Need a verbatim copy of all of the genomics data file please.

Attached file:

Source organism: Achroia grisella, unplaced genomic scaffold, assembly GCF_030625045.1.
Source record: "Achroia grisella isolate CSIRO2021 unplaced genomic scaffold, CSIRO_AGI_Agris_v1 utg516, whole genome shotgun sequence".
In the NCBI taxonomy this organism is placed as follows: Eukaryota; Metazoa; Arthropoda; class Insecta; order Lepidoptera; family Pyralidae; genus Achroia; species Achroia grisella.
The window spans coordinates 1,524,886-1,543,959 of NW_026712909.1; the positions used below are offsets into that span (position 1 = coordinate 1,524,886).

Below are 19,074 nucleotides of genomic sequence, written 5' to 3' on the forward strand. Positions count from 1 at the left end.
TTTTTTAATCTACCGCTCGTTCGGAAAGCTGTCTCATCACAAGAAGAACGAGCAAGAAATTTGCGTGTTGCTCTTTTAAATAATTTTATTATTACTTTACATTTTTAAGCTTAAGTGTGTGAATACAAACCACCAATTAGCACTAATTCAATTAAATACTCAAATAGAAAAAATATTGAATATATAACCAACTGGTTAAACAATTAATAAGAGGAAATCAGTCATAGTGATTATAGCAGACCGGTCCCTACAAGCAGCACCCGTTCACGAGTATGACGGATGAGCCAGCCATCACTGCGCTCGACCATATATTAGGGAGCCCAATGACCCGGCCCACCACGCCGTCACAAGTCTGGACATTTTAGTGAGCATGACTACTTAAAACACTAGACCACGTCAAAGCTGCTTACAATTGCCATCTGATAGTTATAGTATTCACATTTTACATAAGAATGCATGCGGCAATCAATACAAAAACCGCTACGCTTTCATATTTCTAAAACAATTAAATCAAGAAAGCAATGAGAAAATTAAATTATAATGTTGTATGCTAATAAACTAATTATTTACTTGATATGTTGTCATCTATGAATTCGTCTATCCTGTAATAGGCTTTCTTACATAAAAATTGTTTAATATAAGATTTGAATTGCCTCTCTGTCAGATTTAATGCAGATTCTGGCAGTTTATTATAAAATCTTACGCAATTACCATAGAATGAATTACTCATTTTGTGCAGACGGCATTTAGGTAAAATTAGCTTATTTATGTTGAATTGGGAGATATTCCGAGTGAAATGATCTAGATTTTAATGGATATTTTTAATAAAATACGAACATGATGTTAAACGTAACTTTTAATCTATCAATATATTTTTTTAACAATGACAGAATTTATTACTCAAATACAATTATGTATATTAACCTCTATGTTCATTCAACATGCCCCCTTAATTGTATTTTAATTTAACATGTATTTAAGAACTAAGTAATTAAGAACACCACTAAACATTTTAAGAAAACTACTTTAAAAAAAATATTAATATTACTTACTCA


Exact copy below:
Source organism: Achroia grisella, unplaced genomic scaffold, assembly GCF_030625045.1.
Source record: "Achroia grisella isolate CSIRO2021 unplaced genomic scaffold, CSIRO_AGI_Agris_v1 utg516, whole genome shotgun sequence".
In the NCBI taxonomy this organism is placed as follows: Eukaryota; Metazoa; Arthropoda; class Insecta; order Lepidoptera; family Pyralidae; genus Achroia; species Achroia grisella.
The window spans coordinates 1,524,886-1,543,959 of NW_026712909.1; the positions used below are offsets into that span (position 1 = coordinate 1,524,886).

Below are 19,074 nucleotides of genomic sequence, written 5' to 3' on the forward strand. Positions count from 1 at the left end.
TTTTTTAATCTACCGCTCGTTCGGAAAGCTGTCTCATCACAAGAAGAACGAGCAAGAAATTTGCGTGTTGCTCTTTTAAATAATTTTATTATTACTTTACATTTTTAAGCTTAAGTGTGTGAATACAAACCACCAATTAGCACTAATTCAATTAAATACTCAAATAGAAAAAATATTGAATATATAACCAACTGGTTAAACAATTAATAAGAGGAAATCAGTCATAGTGATTATAGCAGACCGGTCCCTACAAGCAGCACCCGTTCACGAGTATGACGGATGAGCCAGCCATCACTGCGCTCGACCATATATTAGGGAGCCCAATGACCCGGCCCACCACGCCGTCACAAGTCTGGACATTTTAGTGAGCATGACTACTTAAAACACTAGACCACGTCAAAGCTGCTTACAATTGCCATCTGATAGTTATAGTATTCACATTTTACATAAGAATGCATGCGGCAATCAATACAAAAACCGCTACGCTTTCATATTTCTAAAACAATTAAATCAAGAAAGCAATGAGAAAATTAAATTATAATGTTGTATGCTAATAAACTAATTATTTACTTGATATGTTGTCATCTATGAATTCGTCTATCCTGTAATAGGCTTTCTTACATAAAAATTGTTTAATATAAGATTTGAATTGCCTCTCTGTCAGATTTAATGCAGATTCTGGCAGTTTATTATAAAATCTTACGCAATTACCATAGAATGAATTACTCATTTTGTGCAGACGGCATTTAGGTAAAATTAGCTTATTTATGTTGAATTGGGAGATATTCCGAGTGAAATGATCTAGATTTTAATGGATATTTTTAATAAAATACGAACATGATGTTAAACGTAACTTTTAATCTATCAATATATTTTTTTAACAATGACAGAATTTATTACTCAAATACAATTATGTATATTAACCTCTATGTTCATTCAACATGCCCCCTTAATTGTATTTTAATTTAACATGTATTTAAGAACTAAGTAATTAAGAACACCACTAAACATTTTAAGAAAACTACTTTAAAAAAAATATTAATATTACTTACTCA